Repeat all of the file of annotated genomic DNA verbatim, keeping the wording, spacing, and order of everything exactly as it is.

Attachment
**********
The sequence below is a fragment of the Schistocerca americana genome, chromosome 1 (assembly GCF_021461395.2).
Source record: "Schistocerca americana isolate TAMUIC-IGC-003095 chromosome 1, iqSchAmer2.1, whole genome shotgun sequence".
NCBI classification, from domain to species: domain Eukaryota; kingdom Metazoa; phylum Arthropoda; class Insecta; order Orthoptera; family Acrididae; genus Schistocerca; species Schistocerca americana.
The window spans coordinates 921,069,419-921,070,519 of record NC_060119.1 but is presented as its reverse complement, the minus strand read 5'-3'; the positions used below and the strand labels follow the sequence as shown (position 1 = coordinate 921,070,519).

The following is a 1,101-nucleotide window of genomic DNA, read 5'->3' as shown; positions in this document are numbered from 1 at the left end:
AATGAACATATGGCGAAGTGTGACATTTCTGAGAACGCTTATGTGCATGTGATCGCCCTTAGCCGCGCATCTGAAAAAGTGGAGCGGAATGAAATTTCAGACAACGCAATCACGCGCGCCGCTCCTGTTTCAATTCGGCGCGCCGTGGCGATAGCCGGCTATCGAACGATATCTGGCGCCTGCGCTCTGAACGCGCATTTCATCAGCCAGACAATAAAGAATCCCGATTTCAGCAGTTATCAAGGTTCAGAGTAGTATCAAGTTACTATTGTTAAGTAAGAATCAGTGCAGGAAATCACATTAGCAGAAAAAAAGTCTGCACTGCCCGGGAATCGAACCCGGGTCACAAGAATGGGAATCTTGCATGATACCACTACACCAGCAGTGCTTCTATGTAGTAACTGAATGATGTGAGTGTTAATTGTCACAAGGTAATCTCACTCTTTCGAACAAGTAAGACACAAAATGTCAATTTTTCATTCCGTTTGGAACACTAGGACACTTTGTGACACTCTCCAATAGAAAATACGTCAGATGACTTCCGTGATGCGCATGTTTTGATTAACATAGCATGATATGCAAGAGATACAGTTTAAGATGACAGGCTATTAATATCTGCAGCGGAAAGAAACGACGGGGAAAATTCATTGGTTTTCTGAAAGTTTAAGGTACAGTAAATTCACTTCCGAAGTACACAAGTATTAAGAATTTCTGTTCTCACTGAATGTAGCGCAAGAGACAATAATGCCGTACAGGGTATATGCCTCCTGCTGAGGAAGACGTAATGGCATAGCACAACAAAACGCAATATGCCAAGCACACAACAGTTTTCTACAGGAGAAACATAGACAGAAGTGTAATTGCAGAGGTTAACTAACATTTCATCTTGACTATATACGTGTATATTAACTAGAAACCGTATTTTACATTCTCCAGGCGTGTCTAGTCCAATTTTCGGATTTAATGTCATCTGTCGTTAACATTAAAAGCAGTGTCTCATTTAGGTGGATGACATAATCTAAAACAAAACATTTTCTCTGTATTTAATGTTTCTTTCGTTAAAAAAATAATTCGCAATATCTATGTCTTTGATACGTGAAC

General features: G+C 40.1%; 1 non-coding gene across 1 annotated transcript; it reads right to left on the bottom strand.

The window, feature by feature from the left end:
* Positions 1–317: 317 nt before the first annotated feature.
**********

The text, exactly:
The sequence below is a fragment of the Schistocerca americana genome, chromosome 1 (assembly GCF_021461395.2).
Source record: "Schistocerca americana isolate TAMUIC-IGC-003095 chromosome 1, iqSchAmer2.1, whole genome shotgun sequence".
NCBI classification, from domain to species: domain Eukaryota; kingdom Metazoa; phylum Arthropoda; class Insecta; order Orthoptera; family Acrididae; genus Schistocerca; species Schistocerca americana.
The window spans coordinates 921,069,419-921,070,519 of record NC_060119.1 but is presented as its reverse complement, the minus strand read 5'-3'; the positions used below and the strand labels follow the sequence as shown (position 1 = coordinate 921,070,519).

The following is a 1,101-nucleotide window of genomic DNA, read 5'->3' as shown; positions in this document are numbered from 1 at the left end:
AATGAACATATGGCGAAGTGTGACATTTCTGAGAACGCTTATGTGCATGTGATCGCCCTTAGCCGCGCATCTGAAAAAGTGGAGCGGAATGAAATTTCAGACAACGCAATCACGCGCGCCGCTCCTGTTTCAATTCGGCGCGCCGTGGCGATAGCCGGCTATCGAACGATATCTGGCGCCTGCGCTCTGAACGCGCATTTCATCAGCCAGACAATAAAGAATCCCGATTTCAGCAGTTATCAAGGTTCAGAGTAGTATCAAGTTACTATTGTTAAGTAAGAATCAGTGCAGGAAATCACATTAGCAGAAAAAAAGTCTGCACTGCCCGGGAATCGAACCCGGGTCACAAGAATGGGAATCTTGCATGATACCACTACACCAGCAGTGCTTCTATGTAGTAACTGAATGATGTGAGTGTTAATTGTCACAAGGTAATCTCACTCTTTCGAACAAGTAAGACACAAAATGTCAATTTTTCATTCCGTTTGGAACACTAGGACACTTTGTGACACTCTCCAATAGAAAATACGTCAGATGACTTCCGTGATGCGCATGTTTTGATTAACATAGCATGATATGCAAGAGATACAGTTTAAGATGACAGGCTATTAATATCTGCAGCGGAAAGAAACGACGGGGAAAATTCATTGGTTTTCTGAAAGTTTAAGGTACAGTAAATTCACTTCCGAAGTACACAAGTATTAAGAATTTCTGTTCTCACTGAATGTAGCGCAAGAGACAATAATGCCGTACAGGGTATATGCCTCCTGCTGAGGAAGACGTAATGGCATAGCACAACAAAACGCAATATGCCAAGCACACAACAGTTTTCTACAGGAGAAACATAGACAGAAGTGTAATTGCAGAGGTTAACTAACATTTCATCTTGACTATATACGTGTATATTAACTAGAAACCGTATTTTACATTCTCCAGGCGTGTCTAGTCCAATTTTCGGATTTAATGTCATCTGTCGTTAACATTAAAAGCAGTGTCTCATTTAGGTGGATGACATAATCTAAAACAAAACATTTTCTCTGTATTTAATGTTTCTTTCGTTAAAAAAATAATTCGCAATATCTATGTCTTTGATACGTGAAC

General features: G+C 40.1%; 1 non-coding gene across 1 annotated transcript; it reads right to left on the bottom strand.

The window, feature by feature from the left end:
* Positions 1–317: 317 nt before the first annotated feature.